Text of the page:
Purpose: This study aimed to determine the associations among physical activity, sedentary behavior, and the metabolic syndrome (MetS) in Latino and African American youth using both subjective and objective measures of activity levels.
Methods: Cross-sectional data from 105 participants from three pediatric obesity studies that share a core set of methods and measures (Latino 74%, female 75%, mean age = 13 ± 3 yr) were used. Measures included moderate-to-vigorous physical activity and sedentary behavior by accelerometry and 3-Day Physical Activity Recall (3DPAR), fat and lean tissue mass by BodPod™, fasting glucose, lipids, blood pressure, and waist circumference. Associations between physical activity, sedentary behavior, and MetS were examined using ANCOVA, Pearson correlations, partial correlations, and logistic regressions with adjustments for age, sex, ethnicity, fat and lean mass, and pubertal Tanner stage.
Results: Accelerometry data showed that greater time engaging in moderate-to-vigorous physical activity was related to lower odds of the MetS (odds ratio = 0.49, 95% confidence interval = 0.25–0.98), independent of sedentary behavior and covariates, and inversely correlated with fasting glucose (r = −0.21, P = 0.03) and systolic blood pressure (r = −0.25, P = 0.01), adjusting for covariates. Data from the 3DPAR showed that higher levels of sedentary behavior were related to higher odds of the MetS (odds ratio = 4.44, 95% confidence interval = 1.33–14.79), independent of moderate-to-vigorous physical activity and covariates, negatively correlated with HDL-cholesterol (r = −0.21, P = 0.04) and positively correlated systolic blood pressure (r = 0.26, P = 0.009), adjusting for covariates.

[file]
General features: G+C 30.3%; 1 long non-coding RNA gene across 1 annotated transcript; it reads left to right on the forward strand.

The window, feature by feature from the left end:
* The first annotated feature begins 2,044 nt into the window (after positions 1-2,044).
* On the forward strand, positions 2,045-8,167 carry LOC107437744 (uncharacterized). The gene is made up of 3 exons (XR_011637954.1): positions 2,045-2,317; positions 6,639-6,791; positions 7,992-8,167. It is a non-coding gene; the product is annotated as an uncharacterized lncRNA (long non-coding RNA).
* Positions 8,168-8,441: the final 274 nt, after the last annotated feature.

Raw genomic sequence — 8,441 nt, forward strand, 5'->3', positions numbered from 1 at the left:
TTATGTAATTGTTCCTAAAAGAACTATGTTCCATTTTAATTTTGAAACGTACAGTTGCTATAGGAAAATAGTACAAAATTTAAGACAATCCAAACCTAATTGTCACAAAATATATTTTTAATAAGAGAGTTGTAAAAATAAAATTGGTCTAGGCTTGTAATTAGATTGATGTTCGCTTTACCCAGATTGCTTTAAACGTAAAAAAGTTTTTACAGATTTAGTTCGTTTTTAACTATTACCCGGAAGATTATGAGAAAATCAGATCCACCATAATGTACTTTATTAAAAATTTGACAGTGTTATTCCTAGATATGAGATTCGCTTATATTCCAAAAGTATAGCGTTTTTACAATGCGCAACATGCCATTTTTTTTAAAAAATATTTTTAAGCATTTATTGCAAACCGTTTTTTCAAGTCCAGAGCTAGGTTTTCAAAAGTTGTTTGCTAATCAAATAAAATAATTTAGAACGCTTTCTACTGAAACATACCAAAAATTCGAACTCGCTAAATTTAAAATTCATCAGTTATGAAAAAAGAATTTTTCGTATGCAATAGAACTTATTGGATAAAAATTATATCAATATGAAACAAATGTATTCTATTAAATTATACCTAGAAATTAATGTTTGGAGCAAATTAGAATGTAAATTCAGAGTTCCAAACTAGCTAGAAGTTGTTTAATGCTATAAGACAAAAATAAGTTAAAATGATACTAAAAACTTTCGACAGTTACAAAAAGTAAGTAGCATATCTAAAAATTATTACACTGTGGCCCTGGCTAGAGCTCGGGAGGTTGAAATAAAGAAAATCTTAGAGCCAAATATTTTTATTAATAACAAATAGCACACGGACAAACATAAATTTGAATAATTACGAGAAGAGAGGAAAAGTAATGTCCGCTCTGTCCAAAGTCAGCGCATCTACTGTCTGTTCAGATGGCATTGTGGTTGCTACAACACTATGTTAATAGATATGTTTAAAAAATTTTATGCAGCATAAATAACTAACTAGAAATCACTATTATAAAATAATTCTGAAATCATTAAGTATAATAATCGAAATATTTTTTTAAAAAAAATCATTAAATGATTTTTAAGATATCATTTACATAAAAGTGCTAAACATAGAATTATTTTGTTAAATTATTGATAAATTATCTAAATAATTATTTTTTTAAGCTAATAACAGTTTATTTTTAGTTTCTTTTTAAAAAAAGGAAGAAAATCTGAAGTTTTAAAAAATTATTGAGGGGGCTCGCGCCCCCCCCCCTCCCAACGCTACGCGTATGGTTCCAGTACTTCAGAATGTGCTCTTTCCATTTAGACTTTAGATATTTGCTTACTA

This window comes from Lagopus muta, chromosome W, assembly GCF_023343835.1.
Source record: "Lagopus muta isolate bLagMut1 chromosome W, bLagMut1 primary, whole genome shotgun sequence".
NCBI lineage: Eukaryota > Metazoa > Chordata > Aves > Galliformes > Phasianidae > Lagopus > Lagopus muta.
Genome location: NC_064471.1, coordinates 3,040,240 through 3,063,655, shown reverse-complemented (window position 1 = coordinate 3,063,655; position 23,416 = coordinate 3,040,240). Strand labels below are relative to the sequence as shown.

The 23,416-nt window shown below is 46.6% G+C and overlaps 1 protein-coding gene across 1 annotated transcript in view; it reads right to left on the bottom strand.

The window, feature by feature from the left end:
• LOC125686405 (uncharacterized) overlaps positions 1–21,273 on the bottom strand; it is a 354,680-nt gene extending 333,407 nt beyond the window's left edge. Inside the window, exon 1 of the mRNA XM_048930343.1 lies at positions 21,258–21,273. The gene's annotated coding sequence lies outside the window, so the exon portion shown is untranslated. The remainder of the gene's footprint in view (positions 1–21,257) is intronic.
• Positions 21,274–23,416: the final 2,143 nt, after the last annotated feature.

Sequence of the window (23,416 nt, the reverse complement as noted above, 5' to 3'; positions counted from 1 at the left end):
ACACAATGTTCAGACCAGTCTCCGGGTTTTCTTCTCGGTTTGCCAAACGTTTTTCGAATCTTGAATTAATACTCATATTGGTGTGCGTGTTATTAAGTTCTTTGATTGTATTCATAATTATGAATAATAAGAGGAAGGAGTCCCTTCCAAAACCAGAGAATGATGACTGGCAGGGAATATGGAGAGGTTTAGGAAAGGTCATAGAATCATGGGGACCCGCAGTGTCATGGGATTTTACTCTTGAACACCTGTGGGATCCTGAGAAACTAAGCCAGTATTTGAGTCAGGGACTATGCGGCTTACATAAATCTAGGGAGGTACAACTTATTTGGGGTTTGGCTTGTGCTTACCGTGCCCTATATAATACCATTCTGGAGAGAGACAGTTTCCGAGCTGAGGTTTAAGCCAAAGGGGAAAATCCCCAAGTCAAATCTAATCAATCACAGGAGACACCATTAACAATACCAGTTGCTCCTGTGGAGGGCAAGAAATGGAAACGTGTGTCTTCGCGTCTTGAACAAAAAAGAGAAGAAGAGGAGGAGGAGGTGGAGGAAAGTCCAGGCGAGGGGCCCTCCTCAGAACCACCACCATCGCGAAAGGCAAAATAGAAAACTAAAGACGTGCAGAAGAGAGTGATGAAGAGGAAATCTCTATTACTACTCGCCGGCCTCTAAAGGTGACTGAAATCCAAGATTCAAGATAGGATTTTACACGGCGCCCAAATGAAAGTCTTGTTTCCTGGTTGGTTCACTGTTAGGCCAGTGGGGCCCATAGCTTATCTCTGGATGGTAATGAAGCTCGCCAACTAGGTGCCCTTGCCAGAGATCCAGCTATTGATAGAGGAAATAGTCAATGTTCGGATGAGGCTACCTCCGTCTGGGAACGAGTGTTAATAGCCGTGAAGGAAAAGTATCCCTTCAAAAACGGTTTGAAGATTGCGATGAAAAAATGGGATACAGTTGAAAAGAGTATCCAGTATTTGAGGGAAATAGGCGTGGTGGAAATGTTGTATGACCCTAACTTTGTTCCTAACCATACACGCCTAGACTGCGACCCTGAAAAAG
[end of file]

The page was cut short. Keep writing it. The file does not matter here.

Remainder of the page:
Conclusions: Future interventions aiming to improve metabolic health in youth should target both the promotion of physical activity and the reduction of sedentary behavior. Subjective and objective measures should be used in conjunction to better capture activity behaviors.
1Department of Preventive Medicine, Keck School of Medicine, University of Southern California, Los Angeles, CA; 2School of Public Health, The University of Texas Health Science Center at Houston, Houston, TX; 3Department of Pediatrics, Los Angeles County – University of Southern California Medical Center, Los Angeles, CA; and 4Stanford Prevention Research Center, School of Medicine, Stanford University, Stanford, CA
Address for correspondence: Donna Spruijt-Metz, Ph.D., University of Southern California, Institute of Health Promotion and Disease Prevention, 1000 S. Fremont, Unit No. 8, Room 4101, Alhambra, CA 91803; E-mail: firstname.lastname@example.org.
Submitted for publication December 2010.
Accepted for publication April 2011.